Amy Nikaitani. Photo by Michelle Kumata.

I met Amy in 2008 shortly after she moved to the International District, she would stop by Kobo every now and then to see what we were showing.  As a gallery, we would showcase the work of Japanese and Northwest artisans and artists.  Sometimes it was a printmaking show, an exhibit of Japanese aizome (indigo) textiles or featuring a Japanese potter or the sumi painting by a Shinto monk.  We were honored to be able to exhibit Amy’s work during her years living in the International District.

Amy (Hanada) Nikaitani was born in a small hotel her parents ran in Seattle near 7th and Weller in the International District on October 31, 1923.

Amy moved with her family to Kent, WA as a small child.  She attended Kent schools, graduating from Kent Senior High School in 1941.  After living and raising her children in Seattle for 36 years, she returned to the Kent community for 20 years.  In 2008 at the age of 85, Amy moved back to the International District at 6th and Yesler, only blocks away from where her parents ran a small hotel and where she grew up.

Amy attended Edison Technical School (Seattle Central Community College), Burnley Art School (now the Art Institute) and before World War II studied at the Charette School of Costume Design.  Eventually Amy would go on to work in the graphic design group at Boeing for 18 years.

Figure drawing had always been a part of her life.  During high school, drawings of bathing beauties covered notebooks and she used her drawing on stationery to cheer up friends on the battlefronts during World War II.  Amy found that drawing was the medium of choice, bringing much satisfaction.  The figures are sculptural and linear, evoking a feeling of tranquility and beauty to the human figure.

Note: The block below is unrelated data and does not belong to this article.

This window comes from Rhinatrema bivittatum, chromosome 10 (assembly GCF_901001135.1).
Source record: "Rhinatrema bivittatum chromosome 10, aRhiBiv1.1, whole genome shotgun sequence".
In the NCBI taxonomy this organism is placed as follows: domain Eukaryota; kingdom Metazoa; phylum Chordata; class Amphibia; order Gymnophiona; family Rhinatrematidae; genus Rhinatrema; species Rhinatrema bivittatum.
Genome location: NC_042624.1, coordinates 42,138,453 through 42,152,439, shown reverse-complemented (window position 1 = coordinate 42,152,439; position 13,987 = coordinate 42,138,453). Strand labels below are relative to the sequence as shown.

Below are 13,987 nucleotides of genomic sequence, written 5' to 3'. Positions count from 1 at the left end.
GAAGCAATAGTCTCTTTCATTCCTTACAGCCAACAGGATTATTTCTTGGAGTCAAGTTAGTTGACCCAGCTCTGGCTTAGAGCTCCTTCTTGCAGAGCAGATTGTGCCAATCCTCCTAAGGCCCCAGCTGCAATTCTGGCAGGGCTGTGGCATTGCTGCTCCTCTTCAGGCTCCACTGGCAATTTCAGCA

I loved talking to Amy, a nisei of my mom’s generation. There were certain characteristics about Amy that reminded me so much of my own nisei mom who passed away many years before.

She was a straight talker, I don’t know how else to say it.  She was always direct about her opinions about the state of the world, her work, talking about her past and her life with art and her career as a graphic designer for Boeing.  She had a busy weekly routine of playing golf and hitting balls at the Jefferson Park golfing range and playing the ukelele in retirement.  She always walked up and down the steep hill of sixth Avenue and bused everywhere, always declining an offer for a ride home.

She spoke frankly of difficulties of not being recognized by her nisei male peers in the art world although it was a time when all women were overlooked and discounted, and how wartime forced her family to move to Wyoming during evacuation.  I loved Amy for her undaunting determination to live life to the fullest.  She was actively going to life drawing classes with Michelle Kumata until she left us at age 95.  She was spirited and gave all of us who were lucky to come in contact with Amy a chance to see a model for how life should be lived and enjoyed.  I can still hear her voice from our very last phone conversation when she told me she just found out she only had weeks left.  Her voice was strong and unwavering. “There will be a gathering next Friday”, she said.  “I’ll see you there.”

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